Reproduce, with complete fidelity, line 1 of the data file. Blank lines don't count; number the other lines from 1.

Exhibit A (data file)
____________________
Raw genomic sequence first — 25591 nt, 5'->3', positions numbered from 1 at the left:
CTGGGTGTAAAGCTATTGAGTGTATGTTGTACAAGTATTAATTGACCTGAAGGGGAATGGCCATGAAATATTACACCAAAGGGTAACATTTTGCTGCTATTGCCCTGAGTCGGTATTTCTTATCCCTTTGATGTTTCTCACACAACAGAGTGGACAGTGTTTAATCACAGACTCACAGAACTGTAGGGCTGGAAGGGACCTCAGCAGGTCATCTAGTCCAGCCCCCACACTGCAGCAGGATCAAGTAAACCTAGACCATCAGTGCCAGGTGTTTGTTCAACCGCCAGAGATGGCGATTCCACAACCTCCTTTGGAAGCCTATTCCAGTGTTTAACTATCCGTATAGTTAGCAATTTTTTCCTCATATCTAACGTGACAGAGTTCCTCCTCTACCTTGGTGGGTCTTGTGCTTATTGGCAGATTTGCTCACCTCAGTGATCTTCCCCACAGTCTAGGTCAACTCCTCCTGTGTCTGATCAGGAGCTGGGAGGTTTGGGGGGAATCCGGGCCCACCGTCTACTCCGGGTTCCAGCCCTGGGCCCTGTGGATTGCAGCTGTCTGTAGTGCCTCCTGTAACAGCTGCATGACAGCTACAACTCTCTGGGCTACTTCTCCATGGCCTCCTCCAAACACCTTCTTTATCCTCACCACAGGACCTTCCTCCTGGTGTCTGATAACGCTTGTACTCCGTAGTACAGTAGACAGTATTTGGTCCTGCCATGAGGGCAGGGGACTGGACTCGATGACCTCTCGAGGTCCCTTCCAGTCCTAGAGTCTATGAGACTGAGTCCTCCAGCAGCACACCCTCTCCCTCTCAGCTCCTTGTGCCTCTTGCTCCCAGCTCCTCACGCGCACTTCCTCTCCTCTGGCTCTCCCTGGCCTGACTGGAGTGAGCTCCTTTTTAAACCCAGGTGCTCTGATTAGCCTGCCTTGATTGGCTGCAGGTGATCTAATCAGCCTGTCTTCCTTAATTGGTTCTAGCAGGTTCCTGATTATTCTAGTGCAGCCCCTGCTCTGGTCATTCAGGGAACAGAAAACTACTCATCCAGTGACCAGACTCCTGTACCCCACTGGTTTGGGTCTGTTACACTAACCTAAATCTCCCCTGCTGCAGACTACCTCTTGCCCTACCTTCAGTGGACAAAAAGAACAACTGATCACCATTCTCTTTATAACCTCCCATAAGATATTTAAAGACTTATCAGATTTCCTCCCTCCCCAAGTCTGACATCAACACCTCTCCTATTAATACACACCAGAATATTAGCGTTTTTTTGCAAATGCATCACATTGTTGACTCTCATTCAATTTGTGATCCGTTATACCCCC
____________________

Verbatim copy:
Raw genomic sequence first — 25591 nt, 5'->3', positions numbered from 1 at the left: